Fiberglass - The Standard of Wind Resistant Patio Umbrellas

Fiberglass - The Standard of Wind Resistant Patio Umbrellas

Aluminum and Wood Construction in patio umbrellas have been around for years.   But one of the most common problems with either have been breakage.  Why?  Like any rigid material, both aluminum and wood have a breaking point, a point where stress on the material causes it to fail.  Most aluminum and wood umbrellas are strong enough to withstand most uses, even in windy situations.  However, most of the wind resistance of standard construction patio umbrella comes from the design of the wind vent.   The more air that can pass through an umbrella without altering it's shape of balance, the better an umbrella fairs.

The problem is the mechanics of wind.  It doesn't always come at a particular angle or speed.  In fact, it hardly ever does.  Wind circulates and moves around an object, forced by currents much like water.  One down swell of wind will catch an umbrella cover and push it down or up, leaving it exposed to higher gusts of wind.  Here is were we can get into a little bit of trouble.  Now that the canopy ribs are at an angle that puts more stress on it, the more likely it will either topple or break at the weakest point of stress.  Toppling over is what usually does it.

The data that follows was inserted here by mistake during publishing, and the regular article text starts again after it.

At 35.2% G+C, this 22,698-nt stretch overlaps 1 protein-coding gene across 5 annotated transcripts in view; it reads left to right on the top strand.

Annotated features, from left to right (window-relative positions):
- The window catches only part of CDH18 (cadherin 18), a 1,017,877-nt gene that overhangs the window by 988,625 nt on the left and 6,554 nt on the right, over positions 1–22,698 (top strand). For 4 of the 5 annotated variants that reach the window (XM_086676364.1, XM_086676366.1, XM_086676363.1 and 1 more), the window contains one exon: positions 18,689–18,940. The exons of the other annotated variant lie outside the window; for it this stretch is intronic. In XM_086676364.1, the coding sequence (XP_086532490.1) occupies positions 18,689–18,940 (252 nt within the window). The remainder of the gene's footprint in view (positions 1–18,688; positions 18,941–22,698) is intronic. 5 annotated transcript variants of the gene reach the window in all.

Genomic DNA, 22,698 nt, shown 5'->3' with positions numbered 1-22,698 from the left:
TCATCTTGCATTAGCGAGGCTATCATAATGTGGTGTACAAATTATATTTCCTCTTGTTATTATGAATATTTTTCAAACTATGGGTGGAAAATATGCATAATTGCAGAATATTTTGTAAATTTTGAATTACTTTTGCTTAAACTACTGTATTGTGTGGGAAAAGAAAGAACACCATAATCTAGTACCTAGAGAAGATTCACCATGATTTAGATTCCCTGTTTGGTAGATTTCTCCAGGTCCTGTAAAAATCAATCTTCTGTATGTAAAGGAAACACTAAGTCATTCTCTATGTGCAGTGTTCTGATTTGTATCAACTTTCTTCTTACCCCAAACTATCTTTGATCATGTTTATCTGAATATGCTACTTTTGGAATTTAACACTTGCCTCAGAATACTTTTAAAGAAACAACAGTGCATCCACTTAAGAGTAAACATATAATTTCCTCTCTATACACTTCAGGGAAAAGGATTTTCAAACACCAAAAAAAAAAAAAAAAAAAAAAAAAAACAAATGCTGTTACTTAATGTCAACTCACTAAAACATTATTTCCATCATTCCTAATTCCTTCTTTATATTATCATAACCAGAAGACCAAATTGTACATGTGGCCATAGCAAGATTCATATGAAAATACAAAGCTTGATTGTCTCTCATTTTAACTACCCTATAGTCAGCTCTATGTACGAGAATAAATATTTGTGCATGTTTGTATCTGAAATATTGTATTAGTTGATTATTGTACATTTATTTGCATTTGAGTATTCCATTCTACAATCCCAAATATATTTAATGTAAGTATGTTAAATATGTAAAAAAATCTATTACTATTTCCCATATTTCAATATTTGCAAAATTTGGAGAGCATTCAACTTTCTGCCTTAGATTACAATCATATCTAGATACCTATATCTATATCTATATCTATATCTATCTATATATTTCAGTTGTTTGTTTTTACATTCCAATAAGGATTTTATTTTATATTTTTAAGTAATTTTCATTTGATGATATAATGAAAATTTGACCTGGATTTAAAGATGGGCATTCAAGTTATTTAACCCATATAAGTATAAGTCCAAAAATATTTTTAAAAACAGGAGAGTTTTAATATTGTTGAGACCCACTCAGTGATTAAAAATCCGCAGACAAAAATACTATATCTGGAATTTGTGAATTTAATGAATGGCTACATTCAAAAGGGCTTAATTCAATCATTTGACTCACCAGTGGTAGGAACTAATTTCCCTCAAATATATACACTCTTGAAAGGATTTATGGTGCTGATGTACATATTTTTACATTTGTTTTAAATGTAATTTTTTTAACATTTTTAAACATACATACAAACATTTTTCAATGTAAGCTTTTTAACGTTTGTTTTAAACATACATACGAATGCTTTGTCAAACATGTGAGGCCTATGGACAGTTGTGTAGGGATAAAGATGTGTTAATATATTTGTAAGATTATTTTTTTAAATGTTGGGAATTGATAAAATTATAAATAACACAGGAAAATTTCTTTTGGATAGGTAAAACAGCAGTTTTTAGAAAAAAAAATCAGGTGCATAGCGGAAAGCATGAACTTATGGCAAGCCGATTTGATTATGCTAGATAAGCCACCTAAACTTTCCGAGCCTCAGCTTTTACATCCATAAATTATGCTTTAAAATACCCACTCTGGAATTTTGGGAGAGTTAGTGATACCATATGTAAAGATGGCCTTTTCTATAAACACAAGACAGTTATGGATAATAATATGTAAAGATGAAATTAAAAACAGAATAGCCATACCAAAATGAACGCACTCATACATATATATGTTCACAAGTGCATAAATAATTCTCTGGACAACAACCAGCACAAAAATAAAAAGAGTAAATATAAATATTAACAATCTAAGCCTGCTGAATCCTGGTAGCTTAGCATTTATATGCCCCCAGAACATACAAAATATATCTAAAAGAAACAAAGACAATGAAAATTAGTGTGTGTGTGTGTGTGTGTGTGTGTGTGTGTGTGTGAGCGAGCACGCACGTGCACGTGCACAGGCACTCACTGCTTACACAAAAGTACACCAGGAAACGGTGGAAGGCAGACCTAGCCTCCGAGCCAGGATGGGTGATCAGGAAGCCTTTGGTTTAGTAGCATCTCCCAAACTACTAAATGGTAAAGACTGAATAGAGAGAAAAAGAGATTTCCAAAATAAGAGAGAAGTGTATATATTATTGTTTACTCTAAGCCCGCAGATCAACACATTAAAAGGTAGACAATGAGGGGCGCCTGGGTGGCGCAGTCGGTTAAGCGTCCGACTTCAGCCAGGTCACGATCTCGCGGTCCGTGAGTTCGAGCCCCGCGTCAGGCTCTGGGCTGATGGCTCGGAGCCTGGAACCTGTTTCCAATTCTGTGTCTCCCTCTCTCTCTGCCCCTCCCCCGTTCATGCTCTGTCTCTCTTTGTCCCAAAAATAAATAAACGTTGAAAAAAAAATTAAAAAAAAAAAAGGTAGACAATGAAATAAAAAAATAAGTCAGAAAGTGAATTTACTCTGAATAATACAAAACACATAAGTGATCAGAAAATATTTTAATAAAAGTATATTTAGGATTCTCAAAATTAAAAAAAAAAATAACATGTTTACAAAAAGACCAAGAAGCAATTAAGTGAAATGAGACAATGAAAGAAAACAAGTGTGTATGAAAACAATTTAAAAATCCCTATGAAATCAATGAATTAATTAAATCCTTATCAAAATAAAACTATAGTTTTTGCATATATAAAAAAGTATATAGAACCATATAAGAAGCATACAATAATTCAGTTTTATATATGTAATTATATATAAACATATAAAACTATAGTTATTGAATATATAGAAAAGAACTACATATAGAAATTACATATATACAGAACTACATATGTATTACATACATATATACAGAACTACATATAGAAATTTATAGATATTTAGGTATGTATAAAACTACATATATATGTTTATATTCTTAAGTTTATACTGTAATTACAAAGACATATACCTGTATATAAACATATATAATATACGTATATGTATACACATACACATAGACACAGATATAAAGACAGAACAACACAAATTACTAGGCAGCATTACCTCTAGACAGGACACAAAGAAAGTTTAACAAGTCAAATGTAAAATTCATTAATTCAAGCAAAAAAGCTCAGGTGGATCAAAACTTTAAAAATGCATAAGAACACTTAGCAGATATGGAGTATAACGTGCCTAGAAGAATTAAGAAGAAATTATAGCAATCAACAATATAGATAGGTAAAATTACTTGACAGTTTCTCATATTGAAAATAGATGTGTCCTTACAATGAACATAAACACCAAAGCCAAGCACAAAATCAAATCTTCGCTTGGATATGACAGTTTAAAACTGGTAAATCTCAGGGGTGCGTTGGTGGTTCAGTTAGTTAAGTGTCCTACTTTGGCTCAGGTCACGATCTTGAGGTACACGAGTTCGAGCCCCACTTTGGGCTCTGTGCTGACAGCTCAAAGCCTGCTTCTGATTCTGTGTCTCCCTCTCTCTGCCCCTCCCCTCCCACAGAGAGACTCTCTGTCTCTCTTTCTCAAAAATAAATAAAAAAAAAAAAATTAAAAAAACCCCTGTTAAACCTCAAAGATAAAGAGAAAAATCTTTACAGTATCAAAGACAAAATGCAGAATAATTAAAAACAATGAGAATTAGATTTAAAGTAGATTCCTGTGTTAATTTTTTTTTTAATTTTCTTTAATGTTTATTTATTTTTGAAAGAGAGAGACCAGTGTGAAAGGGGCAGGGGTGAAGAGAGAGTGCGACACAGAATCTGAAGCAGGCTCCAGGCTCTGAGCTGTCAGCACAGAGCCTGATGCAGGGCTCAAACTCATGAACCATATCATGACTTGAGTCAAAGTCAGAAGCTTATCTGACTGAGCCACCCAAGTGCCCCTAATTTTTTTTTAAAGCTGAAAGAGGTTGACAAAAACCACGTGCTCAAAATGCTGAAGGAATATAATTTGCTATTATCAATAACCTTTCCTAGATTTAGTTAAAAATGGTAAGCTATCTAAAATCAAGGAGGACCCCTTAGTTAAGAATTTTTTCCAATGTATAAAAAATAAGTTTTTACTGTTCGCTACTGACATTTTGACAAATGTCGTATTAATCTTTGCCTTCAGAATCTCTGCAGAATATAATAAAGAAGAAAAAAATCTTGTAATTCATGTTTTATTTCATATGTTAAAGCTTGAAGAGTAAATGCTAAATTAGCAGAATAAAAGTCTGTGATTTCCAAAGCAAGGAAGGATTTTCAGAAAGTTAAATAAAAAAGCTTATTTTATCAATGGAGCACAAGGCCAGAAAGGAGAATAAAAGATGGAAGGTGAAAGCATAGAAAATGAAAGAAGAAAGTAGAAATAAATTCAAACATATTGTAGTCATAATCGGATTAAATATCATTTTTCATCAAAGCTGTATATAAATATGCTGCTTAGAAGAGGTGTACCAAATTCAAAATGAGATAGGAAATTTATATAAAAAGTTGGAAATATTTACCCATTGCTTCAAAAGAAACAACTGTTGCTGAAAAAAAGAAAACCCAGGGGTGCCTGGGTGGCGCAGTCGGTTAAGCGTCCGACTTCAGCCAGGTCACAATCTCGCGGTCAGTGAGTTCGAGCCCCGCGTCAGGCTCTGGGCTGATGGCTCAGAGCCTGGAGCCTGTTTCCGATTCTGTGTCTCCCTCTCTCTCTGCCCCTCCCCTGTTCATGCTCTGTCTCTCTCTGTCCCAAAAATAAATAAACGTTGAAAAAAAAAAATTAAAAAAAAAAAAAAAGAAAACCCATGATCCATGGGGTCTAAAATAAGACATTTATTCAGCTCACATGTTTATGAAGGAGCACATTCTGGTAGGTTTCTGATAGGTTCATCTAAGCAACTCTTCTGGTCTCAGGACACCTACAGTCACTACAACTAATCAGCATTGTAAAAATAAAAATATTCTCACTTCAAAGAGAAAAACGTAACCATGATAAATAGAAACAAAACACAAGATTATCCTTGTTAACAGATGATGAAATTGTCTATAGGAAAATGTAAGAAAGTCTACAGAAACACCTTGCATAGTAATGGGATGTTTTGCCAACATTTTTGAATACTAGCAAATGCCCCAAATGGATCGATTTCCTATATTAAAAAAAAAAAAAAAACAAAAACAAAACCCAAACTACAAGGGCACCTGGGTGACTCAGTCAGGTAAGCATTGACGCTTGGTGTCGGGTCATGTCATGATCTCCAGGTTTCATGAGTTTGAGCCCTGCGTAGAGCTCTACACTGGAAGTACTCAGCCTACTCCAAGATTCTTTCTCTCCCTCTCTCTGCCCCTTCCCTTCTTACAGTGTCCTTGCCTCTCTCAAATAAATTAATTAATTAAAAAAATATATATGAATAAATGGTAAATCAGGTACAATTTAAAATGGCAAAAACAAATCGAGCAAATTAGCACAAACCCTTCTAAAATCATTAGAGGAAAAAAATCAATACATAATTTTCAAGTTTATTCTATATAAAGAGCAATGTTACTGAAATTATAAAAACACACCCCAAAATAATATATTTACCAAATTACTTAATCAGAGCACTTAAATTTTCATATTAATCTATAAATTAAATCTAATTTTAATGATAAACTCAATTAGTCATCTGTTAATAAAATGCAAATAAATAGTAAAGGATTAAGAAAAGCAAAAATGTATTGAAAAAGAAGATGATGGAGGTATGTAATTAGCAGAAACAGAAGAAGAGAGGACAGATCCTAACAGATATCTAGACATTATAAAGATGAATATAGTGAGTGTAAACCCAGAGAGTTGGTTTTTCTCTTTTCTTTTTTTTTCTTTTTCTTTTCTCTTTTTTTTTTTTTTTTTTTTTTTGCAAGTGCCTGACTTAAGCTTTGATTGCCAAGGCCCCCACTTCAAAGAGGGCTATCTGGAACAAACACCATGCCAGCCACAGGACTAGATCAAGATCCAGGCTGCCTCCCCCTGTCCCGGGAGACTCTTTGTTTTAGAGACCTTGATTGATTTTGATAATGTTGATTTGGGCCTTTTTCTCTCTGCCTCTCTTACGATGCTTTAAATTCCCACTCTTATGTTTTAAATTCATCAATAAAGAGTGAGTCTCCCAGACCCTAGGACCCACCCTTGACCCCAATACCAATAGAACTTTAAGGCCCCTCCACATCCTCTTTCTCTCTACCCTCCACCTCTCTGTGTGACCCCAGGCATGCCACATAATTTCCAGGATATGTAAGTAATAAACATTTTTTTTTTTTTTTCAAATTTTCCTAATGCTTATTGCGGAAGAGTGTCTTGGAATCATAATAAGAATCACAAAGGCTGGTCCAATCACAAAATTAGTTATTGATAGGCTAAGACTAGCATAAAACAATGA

Let me assure though, that most aluminum and wood construction umbrellas are engineered specifically for day to day use.  But, wind resistant patio umbrellas made with fiberglass ribs are a different story altogether.

Fiberglass is basically silica based "fibers of glass" that have been used in composite construction; for instance, Olympic Bows are usually made of composite fiberglass.   Known for a multitude of properties, fiberglass is both strong AND flexible.  Umbrella ribs made of fiberglass are both rust and corrosion resistant, and allow the ribs to flex and bow in the wind.  In other words, where aluminum or wood reaches it's breaking point in strong winds, the fiberglass rib actually flexes past that point, bending in the wind like a reed.

But if the Patio Umbrella ribs are just going to flap around, how are they break resistant?

Since the ribs of a fiberglass built umbrella flex and turn and bend, wind hitting the umbrella will push and pull the canopy in different directions, but won't hurt the rib.  The wind flows over and through the umbrella without hurting it.  And if the umbrella actually happens to fall, the umbrella ribs will just flex as it hits the ground.  No breaking, no snapping, just bending.  The fiberglass ribs snap back to their original straight position, stretching the canopy out to where it should be, shading YOU!

The University of Miami did a study that found that fiberglass ribbed umbrellas could resist winds between 45 and 50 miles per hour - tropical storm winds!

For more info, check out Spotlight: Wind Resistant Umbrellas

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